Guest Post Provided by Judy East, WSPTA Family and Community Engagement Committee member
COVID-19 has infiltrated every aspect of our lives. Daily routines interrupted. Shopping is a daily adventure now. Trips canceled. And our children are with us all the time as “social distancing” doesn’t include our own kids, sadly. (Only kidding…mostly!)
Our PTA lives are no different. Spring events and fundraisers canceled. Meetings on hold. Communities disrupted, unsure, frustrated, and plain scared. How can we, as PTA leaders, best support the children and families in our communities during this time?
First of all, we need to adjust our lens. Instead of looking at this situation as an endless series of problems, we could see it as an enormous opportunity for our PTAs. Who better to seek and support solutions to issues such as food availability, child activities, and learning than PTA – the child-centered grassroots organization who first advocated for children’s health and success? I love this quote by leadership expert Margaret Wheatley: The things we fear most in organizations – fluctuations, disturbances, imbalances – are the primary sources of creativity. We can think of COVID-19 as an opportunity to slow down from the daily PTA business and think about new ways to connect with our communities. Here are some areas on which we can focus:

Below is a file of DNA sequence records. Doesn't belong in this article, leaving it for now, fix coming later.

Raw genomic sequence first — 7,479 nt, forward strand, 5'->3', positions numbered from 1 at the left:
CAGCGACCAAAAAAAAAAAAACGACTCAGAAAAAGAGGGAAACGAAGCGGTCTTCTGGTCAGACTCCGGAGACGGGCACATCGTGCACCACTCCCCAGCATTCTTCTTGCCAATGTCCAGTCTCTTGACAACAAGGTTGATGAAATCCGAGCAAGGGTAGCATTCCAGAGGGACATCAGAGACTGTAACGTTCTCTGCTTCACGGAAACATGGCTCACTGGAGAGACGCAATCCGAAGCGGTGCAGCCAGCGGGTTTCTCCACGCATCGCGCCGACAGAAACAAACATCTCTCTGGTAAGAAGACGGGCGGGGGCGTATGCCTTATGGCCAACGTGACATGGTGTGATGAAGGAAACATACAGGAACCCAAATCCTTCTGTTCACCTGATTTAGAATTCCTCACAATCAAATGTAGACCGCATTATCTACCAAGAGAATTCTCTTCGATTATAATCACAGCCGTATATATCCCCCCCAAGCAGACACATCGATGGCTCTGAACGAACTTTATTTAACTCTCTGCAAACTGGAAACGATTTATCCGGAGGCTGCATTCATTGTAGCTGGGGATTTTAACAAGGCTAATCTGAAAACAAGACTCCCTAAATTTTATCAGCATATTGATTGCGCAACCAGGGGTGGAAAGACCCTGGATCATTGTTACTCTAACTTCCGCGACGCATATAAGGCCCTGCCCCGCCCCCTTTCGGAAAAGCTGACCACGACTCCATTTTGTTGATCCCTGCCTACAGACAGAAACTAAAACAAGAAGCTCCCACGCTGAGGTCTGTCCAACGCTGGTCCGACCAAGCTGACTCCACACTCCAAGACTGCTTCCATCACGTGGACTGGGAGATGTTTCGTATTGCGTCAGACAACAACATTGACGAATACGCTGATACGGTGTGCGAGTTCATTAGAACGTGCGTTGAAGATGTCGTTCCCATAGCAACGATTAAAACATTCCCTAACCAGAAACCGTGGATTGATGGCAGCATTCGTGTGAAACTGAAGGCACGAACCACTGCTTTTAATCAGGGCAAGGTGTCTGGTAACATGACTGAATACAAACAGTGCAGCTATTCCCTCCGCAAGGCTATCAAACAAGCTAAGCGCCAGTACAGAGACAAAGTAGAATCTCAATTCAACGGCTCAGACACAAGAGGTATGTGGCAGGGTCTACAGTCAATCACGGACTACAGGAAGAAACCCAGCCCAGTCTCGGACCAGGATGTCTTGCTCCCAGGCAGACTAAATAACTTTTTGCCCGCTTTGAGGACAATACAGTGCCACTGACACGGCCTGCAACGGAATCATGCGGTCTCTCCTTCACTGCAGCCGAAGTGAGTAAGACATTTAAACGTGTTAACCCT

Be positive. Fill your social media and communications (both PTA accounts and personal accounts) with optimism, gratitude, and humor. For example, “So grateful for our school staff’s tireless work supporting the educational needs of our children.” Negativity breeds negativity. The more supportive, positive thoughts we can generate, the better our community will manage and grow together.
Communication. Provide accurate information about the current situation. Have links on your PTA website or in your emails about where families can find resources for district and school updates, education suggestions, food banks, and medical attention. You can be a go-to place for families at a time when they are feeling overwhelmed.
Collaborate with school efforts. PTAs can work with the school or school district to provide support. Is there a food bank supporting the children in your community where you can direct donations? An online food drive?
Virtual PTA activities. Don’t stop connecting with your community, just think outside the box. Ideas that PTAs are doing across the state:
- holding an online art contest;
- showcasing a virtual spirit week (families can post pictures on Facebook);
- organizing an online read-a-thon;
- continuing weekly math challenges but do it through the website or Facebook page; or
- reaching out to school staff to post fun, short bios about staff members.
Washington State PTA leadership is available to answer questions and concerns. We can’t wait to hear about the creative ways PTAs thrive during this uncertain time. One thing IS for certain, PTA was started during a time of adversity by tenacious never-give-up individuals and we can carry on their spirit today by lending support and aid to our families.
Don’t let what you cannot do interfere with what you can do. ~Coach John Wooden